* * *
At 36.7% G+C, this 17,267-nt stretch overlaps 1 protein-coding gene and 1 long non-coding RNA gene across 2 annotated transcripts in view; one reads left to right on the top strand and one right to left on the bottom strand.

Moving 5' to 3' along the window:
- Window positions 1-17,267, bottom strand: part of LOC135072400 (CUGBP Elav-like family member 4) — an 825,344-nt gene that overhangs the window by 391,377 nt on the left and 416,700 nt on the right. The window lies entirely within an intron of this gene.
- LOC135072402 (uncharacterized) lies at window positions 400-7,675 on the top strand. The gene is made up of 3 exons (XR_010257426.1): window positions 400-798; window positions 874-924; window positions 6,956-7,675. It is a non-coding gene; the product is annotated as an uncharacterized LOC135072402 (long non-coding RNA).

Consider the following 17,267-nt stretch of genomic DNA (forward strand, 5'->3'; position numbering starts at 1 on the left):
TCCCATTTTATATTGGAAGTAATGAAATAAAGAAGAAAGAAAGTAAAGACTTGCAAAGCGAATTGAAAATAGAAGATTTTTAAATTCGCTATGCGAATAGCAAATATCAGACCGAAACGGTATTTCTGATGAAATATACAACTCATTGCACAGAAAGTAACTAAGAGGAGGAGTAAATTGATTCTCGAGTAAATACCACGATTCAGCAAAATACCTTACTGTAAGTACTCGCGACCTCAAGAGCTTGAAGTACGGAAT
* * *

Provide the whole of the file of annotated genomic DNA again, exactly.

At 36.7% G+C, this 17,267-nt stretch overlaps 1 protein-coding gene and 1 long non-coding RNA gene across 2 annotated transcripts in view; one reads left to right on the top strand and one right to left on the bottom strand.

Moving 5' to 3' along the window:
- Window positions 1-17,267, bottom strand: part of LOC135072400 (CUGBP Elav-like family member 4) — an 825,344-nt gene that overhangs the window by 391,377 nt on the left and 416,700 nt on the right. The window lies entirely within an intron of this gene.
- LOC135072402 (uncharacterized) lies at window positions 400-7,675 on the top strand. The gene is made up of 3 exons (XR_010257426.1): window positions 400-798; window positions 874-924; window positions 6,956-7,675. It is a non-coding gene; the product is annotated as an uncharacterized LOC135072402 (long non-coding RNA).

Consider the following 17,267-nt stretch of genomic DNA (forward strand, 5'->3'; position numbering starts at 1 on the left):
TCCCATTTTATATTGGAAGTAATGAAATAAAGAAGAAAGAAAGTAAAGACTTGCAAAGCGAATTGAAAATAGAAGATTTTTAAATTCGCTATGCGAATAGCAAATATCAGACCGAAACGGTATTTCTGATGAAATATACAACTCATTGCACAGAAAGTAACTAAGAGGAGGAGTAAATTGATTCTCGAGTAAATACCACGATTCAGCAAAATACCTTACTGTAAGTACTCGCGACCTCAAGAGCTTGAAGTACGGAAT